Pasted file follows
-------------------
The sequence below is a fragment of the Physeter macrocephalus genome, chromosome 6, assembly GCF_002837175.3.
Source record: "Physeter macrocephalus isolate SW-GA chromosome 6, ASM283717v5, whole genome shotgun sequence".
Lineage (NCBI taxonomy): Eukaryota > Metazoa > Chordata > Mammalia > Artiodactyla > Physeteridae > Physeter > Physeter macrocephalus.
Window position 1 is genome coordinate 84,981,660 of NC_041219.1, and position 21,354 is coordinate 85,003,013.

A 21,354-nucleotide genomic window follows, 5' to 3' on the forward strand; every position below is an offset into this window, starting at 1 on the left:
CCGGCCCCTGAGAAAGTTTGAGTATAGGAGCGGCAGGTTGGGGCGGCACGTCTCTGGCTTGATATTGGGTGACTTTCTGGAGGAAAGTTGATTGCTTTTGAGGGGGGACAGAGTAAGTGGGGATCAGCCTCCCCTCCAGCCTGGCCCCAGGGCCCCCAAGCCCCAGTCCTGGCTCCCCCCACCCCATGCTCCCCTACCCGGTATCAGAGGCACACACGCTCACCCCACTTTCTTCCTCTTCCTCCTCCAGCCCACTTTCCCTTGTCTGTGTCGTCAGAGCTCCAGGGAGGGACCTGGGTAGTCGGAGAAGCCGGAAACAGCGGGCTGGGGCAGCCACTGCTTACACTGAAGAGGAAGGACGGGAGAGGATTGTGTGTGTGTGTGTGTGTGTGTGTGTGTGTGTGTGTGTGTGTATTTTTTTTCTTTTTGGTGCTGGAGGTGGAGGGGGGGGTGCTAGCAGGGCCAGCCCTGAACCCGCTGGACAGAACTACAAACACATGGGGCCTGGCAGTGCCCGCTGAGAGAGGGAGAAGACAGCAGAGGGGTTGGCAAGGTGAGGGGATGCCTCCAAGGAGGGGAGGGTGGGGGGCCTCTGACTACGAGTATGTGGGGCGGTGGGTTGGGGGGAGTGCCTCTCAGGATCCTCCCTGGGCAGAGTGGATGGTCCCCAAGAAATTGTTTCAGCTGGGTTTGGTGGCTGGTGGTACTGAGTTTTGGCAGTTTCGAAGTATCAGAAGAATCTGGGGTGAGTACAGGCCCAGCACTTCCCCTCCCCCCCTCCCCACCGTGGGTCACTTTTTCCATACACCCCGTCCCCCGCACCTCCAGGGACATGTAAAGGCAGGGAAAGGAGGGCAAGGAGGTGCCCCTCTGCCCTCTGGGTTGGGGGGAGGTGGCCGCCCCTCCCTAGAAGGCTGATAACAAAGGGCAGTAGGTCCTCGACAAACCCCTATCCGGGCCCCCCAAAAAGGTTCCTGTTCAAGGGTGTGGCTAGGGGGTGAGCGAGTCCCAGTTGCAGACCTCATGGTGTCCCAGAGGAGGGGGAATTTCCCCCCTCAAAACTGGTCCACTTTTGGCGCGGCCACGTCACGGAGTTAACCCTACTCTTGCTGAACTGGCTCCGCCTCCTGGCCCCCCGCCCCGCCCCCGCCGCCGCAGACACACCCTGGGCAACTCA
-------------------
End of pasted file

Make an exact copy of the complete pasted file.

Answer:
The sequence below is a fragment of the Physeter macrocephalus genome, chromosome 6, assembly GCF_002837175.3.
Source record: "Physeter macrocephalus isolate SW-GA chromosome 6, ASM283717v5, whole genome shotgun sequence".
Lineage (NCBI taxonomy): Eukaryota > Metazoa > Chordata > Mammalia > Artiodactyla > Physeteridae > Physeter > Physeter macrocephalus.
Window position 1 is genome coordinate 84,981,660 of NC_041219.1, and position 21,354 is coordinate 85,003,013.

A 21,354-nucleotide genomic window follows, 5' to 3' on the forward strand; every position below is an offset into this window, starting at 1 on the left:
CCGGCCCCTGAGAAAGTTTGAGTATAGGAGCGGCAGGTTGGGGCGGCACGTCTCTGGCTTGATATTGGGTGACTTTCTGGAGGAAAGTTGATTGCTTTTGAGGGGGGACAGAGTAAGTGGGGATCAGCCTCCCCTCCAGCCTGGCCCCAGGGCCCCCAAGCCCCAGTCCTGGCTCCCCCCACCCCATGCTCCCCTACCCGGTATCAGAGGCACACACGCTCACCCCACTTTCTTCCTCTTCCTCCTCCAGCCCACTTTCCCTTGTCTGTGTCGTCAGAGCTCCAGGGAGGGACCTGGGTAGTCGGAGAAGCCGGAAACAGCGGGCTGGGGCAGCCACTGCTTACACTGAAGAGGAAGGACGGGAGAGGATTGTGTGTGTGTGTGTGTGTGTGTGTGTGTGTGTGTGTGTGTGTATTTTTTTTCTTTTTGGTGCTGGAGGTGGAGGGGGGGGTGCTAGCAGGGCCAGCCCTGAACCCGCTGGACAGAACTACAAACACATGGGGCCTGGCAGTGCCCGCTGAGAGAGGGAGAAGACAGCAGAGGGGTTGGCAAGGTGAGGGGATGCCTCCAAGGAGGGGAGGGTGGGGGGCCTCTGACTACGAGTATGTGGGGCGGTGGGTTGGGGGGAGTGCCTCTCAGGATCCTCCCTGGGCAGAGTGGATGGTCCCCAAGAAATTGTTTCAGCTGGGTTTGGTGGCTGGTGGTACTGAGTTTTGGCAGTTTCGAAGTATCAGAAGAATCTGGGGTGAGTACAGGCCCAGCACTTCCCCTCCCCCCCTCCCCACCGTGGGTCACTTTTTCCATACACCCCGTCCCCCGCACCTCCAGGGACATGTAAAGGCAGGGAAAGGAGGGCAAGGAGGTGCCCCTCTGCCCTCTGGGTTGGGGGGAGGTGGCCGCCCCTCCCTAGAAGGCTGATAACAAAGGGCAGTAGGTCCTCGACAAACCCCTATCCGGGCCCCCCAAAAAGGTTCCTGTTCAAGGGTGTGGCTAGGGGGTGAGCGAGTCCCAGTTGCAGACCTCATGGTGTCCCAGAGGAGGGGGAATTTCCCCCCTCAAAACTGGTCCACTTTTGGCGCGGCCACGTCACGGAGTTAACCCTACTCTTGCTGAACTGGCTCCGCCTCCTGGCCCCCCGCCCCGCCCCCGCCGCCGCAGACACACCCTGGGCAACTCA